The 126 year old cobalt blue colored narrow-gauge Darjeeling Himalayan Railway train chugged and snorted its way from Kurseong to Darjeeling via Ghoom along the serpentine route, against the silvery backdrop of the 8598m Kenchenjunga Range, past the tea gardens, shanty tea-shops and tin-roofed huts. And painted across white-washed hillside walls you could still read the words:"Jai Gorkha! Jai Gorkhaland! Jai Hind!"
Hind is an anachronistic, pre-partition name for India, namely Hindustan: the land of the Hindus. After independence India became a secular state, because it didnï¿½t have much of a choice due to the Muslims, Jains, Sikhs and other religious communities who all started demanding their own rights under the constitution. And the 750,000 Gorkhas in the 70 odd tea-gardens of Darjeeling District (north Bengal) also made it clear that they didn't have autonomous ambitions like: the Sikhs and their fight for Khalistan, and the Nagas with their Nagaland claims. The Gorkhas, who are ethnic Nepalese, only wanted a Gorkhaland within India's framework and the recognition of Nepali, pardon me, Gorkhali, as one of the languages of the secular Indian Constitution.
After a 28-month fight which began in the spring of 1986, the GNLF (Gorkha National Liberation Front) submitted their arms, and pledged to join India's mainstream.
Darjeeling (2123m), like in the hey-days of the British Raj, has remained a cool mountain resort for rich Indians and a few foreigners with its fresh air, British fashioned public schools, churches, Planter's Club, Gymkhana and the blue-domed Governor's summer residence. The English schools bear names like: Victoria, Dow Hill, St. Joseph's, Goethals, St. Helen's, St. Paul's...reminiscent of a nostalgic era of colonial British establishment. My parents had sent me to the Kindergarten at St. Helenï¿½s, near Kurseong and I have pleasant memories of that convent school. The morning prayers, breakfast with porridge and toast-marmalade and the sumptuous Indian cuisine at lunch, because we were Hindus and didnï¿½t prefer to eat at the English refectory, where they served beef.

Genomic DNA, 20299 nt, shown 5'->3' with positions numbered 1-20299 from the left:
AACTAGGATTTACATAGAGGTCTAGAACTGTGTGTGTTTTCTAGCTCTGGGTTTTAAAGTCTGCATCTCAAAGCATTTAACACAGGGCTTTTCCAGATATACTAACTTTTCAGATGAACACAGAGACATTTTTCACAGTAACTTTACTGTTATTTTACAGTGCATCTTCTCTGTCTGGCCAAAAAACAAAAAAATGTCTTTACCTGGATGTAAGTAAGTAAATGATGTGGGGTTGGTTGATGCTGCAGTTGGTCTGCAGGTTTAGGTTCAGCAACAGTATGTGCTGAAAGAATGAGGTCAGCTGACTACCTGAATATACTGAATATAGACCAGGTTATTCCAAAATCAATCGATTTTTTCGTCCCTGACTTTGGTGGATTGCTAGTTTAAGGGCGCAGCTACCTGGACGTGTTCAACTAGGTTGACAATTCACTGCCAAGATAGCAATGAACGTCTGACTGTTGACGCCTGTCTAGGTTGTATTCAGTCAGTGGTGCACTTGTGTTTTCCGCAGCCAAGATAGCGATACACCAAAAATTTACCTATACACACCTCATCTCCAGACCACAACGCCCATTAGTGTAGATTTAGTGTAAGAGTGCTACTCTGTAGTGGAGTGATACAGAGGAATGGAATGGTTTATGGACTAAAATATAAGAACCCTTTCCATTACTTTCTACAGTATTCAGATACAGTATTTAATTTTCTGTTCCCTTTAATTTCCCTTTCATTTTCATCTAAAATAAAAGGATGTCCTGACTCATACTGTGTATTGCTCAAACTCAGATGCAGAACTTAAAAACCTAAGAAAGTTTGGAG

Darjeeling is a dying Queen of the Hills, ignored and neglected after the British left the Raj. Its streets have become mean and violent, and you see the economic decline on the faces of the Nepalis living in the small towns and the sprawling tea gardens. The obsolete infrastructure is corroding. It never received the much-needed financial shot-in-the-arm (like Sikkim did from the Central Government) from the ego-centric, troubled and arrogant West Bengal government.
"The British sahibs have gone. And now we have Indian brown sahibs who try to be more English than the English", said a Gorkha waiter at the Glenaryï¿½s near Chowrasta.
Today, a visitor to this restricted area in the foothills of the Eastern Himalayas will be witness to a sad, depressing scenario. The houses look dirty, rusty, poor, dilapidated and neglected. And the tea garden worker has a hard time trying to make ends meet. The wages are low. Even the mono-culture tea-production in Darjeeling went from 25,503 hectares in 1935 to 19,739 hectares in 1983. The Gorkhaland conflict reduced tea harvests by about 65%.The breakdown of the Soviet Union market has caused a total slump in tea-export. The price for Darjeeling tea was never so low, due to the heavy reliance on the Soviet consumers.